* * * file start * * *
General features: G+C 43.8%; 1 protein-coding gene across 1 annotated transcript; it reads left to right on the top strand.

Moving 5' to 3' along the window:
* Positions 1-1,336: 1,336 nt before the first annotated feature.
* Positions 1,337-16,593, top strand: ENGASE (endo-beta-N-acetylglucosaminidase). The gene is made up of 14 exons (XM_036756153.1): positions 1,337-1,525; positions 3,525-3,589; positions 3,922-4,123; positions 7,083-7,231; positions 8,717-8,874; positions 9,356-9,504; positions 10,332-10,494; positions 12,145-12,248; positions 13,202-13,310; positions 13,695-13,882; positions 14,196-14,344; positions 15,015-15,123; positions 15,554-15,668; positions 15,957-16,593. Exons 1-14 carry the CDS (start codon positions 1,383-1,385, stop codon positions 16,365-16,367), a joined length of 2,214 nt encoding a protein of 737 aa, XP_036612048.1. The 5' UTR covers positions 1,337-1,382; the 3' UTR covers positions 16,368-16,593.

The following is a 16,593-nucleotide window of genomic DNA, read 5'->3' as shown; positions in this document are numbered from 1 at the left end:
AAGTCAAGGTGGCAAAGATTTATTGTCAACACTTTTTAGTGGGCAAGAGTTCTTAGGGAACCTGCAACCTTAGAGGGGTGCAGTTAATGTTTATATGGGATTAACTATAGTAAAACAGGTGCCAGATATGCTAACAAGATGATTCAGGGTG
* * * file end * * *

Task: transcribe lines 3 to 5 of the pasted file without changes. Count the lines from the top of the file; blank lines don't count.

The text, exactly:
* Positions 1-1,336: 1,336 nt before the first annotated feature.
* Positions 1,337-16,593, top strand: ENGASE (endo-beta-N-acetylglucosaminidase). The gene is made up of 14 exons (XM_036756153.1): positions 1,337-1,525; positions 3,525-3,589; positions 3,922-4,123; positions 7,083-7,231; positions 8,717-8,874; positions 9,356-9,504; positions 10,332-10,494; positions 12,145-12,248; positions 13,202-13,310; positions 13,695-13,882; positions 14,196-14,344; positions 15,015-15,123; positions 15,554-15,668; positions 15,957-16,593. Exons 1-14 carry the CDS (start codon positions 1,383-1,385, stop codon positions 16,365-16,367), a joined length of 2,214 nt encoding a protein of 737 aa, XP_036612048.1. The 5' UTR covers positions 1,337-1,382; the 3' UTR covers positions 16,368-16,593.

The following is a 16,593-nucleotide window of genomic DNA, read 5'->3' as shown; positions in this document are numbered from 1 at the left end: